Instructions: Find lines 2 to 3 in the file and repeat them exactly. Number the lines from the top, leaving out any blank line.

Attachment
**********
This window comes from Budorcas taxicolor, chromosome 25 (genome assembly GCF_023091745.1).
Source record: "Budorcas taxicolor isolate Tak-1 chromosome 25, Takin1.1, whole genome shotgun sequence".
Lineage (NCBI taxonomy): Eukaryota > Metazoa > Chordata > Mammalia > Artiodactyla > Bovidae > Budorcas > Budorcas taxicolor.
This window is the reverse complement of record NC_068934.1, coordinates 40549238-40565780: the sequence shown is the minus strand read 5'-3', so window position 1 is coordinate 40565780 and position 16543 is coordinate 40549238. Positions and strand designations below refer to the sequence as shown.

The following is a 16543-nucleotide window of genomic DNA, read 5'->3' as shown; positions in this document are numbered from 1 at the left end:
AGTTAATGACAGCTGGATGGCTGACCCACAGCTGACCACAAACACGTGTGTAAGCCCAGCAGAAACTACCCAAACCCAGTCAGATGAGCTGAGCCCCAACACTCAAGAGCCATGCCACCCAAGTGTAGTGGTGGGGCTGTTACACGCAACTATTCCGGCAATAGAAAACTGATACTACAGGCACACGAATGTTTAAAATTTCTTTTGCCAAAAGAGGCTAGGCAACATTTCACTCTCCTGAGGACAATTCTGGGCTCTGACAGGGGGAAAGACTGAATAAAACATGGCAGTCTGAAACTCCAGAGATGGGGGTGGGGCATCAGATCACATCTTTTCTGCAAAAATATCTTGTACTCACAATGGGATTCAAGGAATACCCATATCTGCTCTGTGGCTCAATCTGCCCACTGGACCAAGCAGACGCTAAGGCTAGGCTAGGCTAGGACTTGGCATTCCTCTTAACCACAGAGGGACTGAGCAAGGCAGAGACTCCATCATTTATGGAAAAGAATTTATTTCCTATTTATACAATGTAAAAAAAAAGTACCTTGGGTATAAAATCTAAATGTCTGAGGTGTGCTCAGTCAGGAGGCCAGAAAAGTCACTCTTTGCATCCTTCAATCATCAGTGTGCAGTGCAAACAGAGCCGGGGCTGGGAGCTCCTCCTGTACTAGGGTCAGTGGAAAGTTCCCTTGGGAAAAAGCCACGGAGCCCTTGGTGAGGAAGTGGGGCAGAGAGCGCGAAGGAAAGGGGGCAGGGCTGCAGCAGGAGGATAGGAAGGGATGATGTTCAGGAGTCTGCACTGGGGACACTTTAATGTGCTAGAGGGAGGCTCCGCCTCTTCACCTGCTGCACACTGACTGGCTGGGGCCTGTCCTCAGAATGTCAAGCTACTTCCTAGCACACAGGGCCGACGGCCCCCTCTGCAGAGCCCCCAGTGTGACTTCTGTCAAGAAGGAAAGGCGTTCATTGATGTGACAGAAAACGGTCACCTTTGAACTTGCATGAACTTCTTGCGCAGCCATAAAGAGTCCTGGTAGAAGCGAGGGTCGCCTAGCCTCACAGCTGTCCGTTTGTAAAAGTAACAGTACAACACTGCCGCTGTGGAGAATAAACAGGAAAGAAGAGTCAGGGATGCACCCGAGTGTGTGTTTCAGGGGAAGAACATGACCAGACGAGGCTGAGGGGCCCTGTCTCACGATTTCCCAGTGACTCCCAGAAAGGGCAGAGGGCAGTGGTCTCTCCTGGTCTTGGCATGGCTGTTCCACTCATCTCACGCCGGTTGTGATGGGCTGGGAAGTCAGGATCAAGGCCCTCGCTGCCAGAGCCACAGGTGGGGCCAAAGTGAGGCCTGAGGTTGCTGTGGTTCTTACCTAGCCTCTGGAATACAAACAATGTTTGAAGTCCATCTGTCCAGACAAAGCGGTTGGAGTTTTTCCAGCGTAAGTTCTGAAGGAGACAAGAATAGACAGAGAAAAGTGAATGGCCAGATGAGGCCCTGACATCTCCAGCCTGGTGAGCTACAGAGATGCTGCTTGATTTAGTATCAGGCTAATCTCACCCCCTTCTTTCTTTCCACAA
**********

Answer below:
Source record: "Budorcas taxicolor isolate Tak-1 chromosome 25, Takin1.1, whole genome shotgun sequence".
Lineage (NCBI taxonomy): Eukaryota > Metazoa > Chordata > Mammalia > Artiodactyla > Bovidae > Budorcas > Budorcas taxicolor.